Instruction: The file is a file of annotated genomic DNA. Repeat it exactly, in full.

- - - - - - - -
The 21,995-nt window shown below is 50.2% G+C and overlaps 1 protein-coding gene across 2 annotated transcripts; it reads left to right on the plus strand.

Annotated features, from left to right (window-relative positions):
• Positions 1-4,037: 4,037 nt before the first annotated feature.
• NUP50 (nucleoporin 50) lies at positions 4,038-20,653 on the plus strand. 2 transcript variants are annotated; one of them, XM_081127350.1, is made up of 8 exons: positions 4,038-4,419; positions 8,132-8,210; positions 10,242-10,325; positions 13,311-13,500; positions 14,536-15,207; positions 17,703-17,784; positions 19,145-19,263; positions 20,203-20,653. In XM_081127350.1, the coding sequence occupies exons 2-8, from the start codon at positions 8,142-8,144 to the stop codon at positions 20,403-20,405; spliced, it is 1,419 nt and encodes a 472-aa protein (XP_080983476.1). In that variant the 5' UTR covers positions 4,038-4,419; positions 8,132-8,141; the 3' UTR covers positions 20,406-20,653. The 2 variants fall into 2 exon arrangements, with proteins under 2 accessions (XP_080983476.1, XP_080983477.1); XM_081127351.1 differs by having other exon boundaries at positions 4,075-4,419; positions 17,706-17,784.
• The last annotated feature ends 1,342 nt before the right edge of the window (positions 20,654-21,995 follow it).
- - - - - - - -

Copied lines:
The 21,995-nt window shown below is 50.2% G+C and overlaps 1 protein-coding gene across 2 annotated transcripts; it reads left to right on the plus strand.

Annotated features, from left to right (window-relative positions):
• Positions 1-4,037: 4,037 nt before the first annotated feature.
• NUP50 (nucleoporin 50) lies at positions 4,038-20,653 on the plus strand. 2 transcript variants are annotated; one of them, XM_081127350.1, is made up of 8 exons: positions 4,038-4,419; positions 8,132-8,210; positions 10,242-10,325; positions 13,311-13,500; positions 14,536-15,207; positions 17,703-17,784; positions 19,145-19,263; positions 20,203-20,653. In XM_081127350.1, the coding sequence occupies exons 2-8, from the start codon at positions 8,142-8,144 to the stop codon at positions 20,403-20,405; spliced, it is 1,419 nt and encodes a 472-aa protein (XP_080983476.1). In that variant the 5' UTR covers positions 4,038-4,419; positions 8,132-8,141; the 3' UTR covers positions 20,406-20,653. The 2 variants fall into 2 exon arrangements, with proteins under 2 accessions (XP_080983476.1, XP_080983477.1); XM_081127351.1 differs by having other exon boundaries at positions 4,075-4,419; positions 17,706-17,784.
• The last annotated feature ends 1,342 nt before the right edge of the window (positions 20,654-21,995 follow it).